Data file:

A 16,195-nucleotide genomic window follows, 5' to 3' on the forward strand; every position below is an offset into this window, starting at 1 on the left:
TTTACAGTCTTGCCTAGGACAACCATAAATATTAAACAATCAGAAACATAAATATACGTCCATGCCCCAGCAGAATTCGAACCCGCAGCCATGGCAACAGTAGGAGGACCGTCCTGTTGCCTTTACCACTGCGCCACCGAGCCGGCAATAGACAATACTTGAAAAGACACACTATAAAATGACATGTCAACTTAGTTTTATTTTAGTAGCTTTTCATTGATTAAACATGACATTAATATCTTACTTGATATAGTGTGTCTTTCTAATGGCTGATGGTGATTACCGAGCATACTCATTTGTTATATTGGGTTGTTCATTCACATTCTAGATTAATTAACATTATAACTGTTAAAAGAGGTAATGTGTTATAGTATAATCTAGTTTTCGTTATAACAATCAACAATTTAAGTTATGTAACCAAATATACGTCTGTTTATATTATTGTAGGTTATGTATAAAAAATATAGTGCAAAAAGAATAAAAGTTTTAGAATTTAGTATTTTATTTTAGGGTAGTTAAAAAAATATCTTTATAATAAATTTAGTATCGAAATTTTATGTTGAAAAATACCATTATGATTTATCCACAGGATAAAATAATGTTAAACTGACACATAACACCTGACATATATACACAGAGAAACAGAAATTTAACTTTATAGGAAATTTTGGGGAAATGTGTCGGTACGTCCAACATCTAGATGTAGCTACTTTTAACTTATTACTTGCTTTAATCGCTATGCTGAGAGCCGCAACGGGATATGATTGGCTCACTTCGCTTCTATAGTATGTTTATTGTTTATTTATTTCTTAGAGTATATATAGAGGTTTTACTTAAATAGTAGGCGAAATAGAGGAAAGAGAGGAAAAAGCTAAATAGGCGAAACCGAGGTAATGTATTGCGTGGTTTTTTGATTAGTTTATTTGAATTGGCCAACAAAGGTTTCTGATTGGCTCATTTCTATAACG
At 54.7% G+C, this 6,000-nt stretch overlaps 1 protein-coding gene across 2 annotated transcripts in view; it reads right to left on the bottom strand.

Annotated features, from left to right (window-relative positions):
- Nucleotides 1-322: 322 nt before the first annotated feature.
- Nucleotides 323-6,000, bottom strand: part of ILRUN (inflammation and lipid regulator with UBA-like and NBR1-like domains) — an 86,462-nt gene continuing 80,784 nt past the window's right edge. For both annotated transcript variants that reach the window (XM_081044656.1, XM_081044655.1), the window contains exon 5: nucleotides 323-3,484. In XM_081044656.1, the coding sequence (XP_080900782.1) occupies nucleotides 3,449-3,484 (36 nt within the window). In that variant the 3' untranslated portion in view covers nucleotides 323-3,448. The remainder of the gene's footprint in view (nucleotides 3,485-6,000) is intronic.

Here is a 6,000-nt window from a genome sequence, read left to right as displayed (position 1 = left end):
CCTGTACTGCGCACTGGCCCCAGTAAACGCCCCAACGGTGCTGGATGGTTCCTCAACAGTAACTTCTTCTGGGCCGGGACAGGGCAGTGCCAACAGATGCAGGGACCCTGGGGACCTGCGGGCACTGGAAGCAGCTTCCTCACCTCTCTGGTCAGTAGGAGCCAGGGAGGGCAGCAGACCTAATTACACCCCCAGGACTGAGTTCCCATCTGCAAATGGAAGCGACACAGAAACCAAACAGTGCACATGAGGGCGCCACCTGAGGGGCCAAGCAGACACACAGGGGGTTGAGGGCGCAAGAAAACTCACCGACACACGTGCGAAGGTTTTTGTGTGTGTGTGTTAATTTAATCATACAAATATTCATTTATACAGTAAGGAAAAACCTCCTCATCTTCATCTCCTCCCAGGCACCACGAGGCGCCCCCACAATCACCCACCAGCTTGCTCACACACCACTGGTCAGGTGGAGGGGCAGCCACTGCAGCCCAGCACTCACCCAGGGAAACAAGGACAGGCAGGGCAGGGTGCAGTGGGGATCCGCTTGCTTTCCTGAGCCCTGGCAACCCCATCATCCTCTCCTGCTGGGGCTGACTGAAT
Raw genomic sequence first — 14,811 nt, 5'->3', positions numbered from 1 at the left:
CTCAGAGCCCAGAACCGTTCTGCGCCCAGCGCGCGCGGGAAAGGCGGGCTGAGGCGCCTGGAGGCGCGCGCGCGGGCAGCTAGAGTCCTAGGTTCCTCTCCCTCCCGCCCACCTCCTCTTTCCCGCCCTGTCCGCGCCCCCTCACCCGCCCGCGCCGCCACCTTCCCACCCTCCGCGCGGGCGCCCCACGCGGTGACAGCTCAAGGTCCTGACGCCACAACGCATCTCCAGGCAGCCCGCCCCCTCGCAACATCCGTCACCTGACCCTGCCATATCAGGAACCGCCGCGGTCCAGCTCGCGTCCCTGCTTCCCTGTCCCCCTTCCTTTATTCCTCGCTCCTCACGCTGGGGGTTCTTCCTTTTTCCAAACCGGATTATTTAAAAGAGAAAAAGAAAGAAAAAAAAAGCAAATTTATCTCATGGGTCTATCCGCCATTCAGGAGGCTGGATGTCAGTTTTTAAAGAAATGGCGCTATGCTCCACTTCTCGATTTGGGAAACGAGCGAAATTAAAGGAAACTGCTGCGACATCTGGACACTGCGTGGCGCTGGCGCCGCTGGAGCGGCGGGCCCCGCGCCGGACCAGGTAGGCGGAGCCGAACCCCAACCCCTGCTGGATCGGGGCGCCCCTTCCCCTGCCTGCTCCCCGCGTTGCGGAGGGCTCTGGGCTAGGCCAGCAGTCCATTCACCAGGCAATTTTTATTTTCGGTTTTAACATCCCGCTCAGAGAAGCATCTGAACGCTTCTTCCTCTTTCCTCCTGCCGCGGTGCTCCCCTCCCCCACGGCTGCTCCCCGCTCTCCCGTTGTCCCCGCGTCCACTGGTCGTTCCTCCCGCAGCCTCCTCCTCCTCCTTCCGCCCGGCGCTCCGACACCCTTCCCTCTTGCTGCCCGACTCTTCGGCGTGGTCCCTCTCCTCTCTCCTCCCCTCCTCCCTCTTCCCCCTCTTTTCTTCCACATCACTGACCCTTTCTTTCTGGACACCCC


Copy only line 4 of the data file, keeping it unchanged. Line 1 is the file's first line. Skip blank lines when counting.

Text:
Annotated features, from left to right (window-relative positions):